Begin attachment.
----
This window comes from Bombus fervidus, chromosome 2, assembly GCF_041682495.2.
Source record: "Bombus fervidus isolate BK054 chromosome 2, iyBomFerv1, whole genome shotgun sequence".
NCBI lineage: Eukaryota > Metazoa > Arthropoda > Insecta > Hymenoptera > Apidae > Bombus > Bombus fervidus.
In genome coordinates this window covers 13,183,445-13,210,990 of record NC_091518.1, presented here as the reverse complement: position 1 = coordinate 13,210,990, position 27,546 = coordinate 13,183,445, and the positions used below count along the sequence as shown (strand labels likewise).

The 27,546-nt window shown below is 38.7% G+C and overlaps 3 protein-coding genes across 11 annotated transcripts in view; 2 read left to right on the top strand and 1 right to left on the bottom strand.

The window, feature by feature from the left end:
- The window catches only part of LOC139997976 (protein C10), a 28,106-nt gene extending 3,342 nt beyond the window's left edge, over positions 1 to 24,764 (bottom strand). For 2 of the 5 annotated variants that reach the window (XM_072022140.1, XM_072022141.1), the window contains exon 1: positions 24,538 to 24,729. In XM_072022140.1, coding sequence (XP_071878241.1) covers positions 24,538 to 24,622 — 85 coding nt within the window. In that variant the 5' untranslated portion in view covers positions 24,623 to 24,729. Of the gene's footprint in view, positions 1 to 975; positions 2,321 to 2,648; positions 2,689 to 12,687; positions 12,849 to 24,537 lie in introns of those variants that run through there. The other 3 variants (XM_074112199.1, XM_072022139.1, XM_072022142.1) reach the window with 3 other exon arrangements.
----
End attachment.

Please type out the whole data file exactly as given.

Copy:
This window comes from Bombus fervidus, chromosome 2, assembly GCF_041682495.2.
Source record: "Bombus fervidus isolate BK054 chromosome 2, iyBomFerv1, whole genome shotgun sequence".
NCBI lineage: Eukaryota > Metazoa > Arthropoda > Insecta > Hymenoptera > Apidae > Bombus > Bombus fervidus.
In genome coordinates this window covers 13,183,445-13,210,990 of record NC_091518.1, presented here as the reverse complement: position 1 = coordinate 13,210,990, position 27,546 = coordinate 13,183,445, and the positions used below count along the sequence as shown (strand labels likewise).

The 27,546-nt window shown below is 38.7% G+C and overlaps 3 protein-coding genes across 11 annotated transcripts in view; 2 read left to right on the top strand and 1 right to left on the bottom strand.

The window, feature by feature from the left end:
- The window catches only part of LOC139997976 (protein C10), a 28,106-nt gene extending 3,342 nt beyond the window's left edge, over positions 1 to 24,764 (bottom strand). For 2 of the 5 annotated variants that reach the window (XM_072022140.1, XM_072022141.1), the window contains exon 1: positions 24,538 to 24,729. In XM_072022140.1, coding sequence (XP_071878241.1) covers positions 24,538 to 24,622 — 85 coding nt within the window. In that variant the 5' untranslated portion in view covers positions 24,623 to 24,729. Of the gene's footprint in view, positions 1 to 975; positions 2,321 to 2,648; positions 2,689 to 12,687; positions 12,849 to 24,537 lie in introns of those variants that run through there. The other 3 variants (XM_074112199.1, XM_072022139.1, XM_072022142.1) reach the window with 3 other exon arrangements.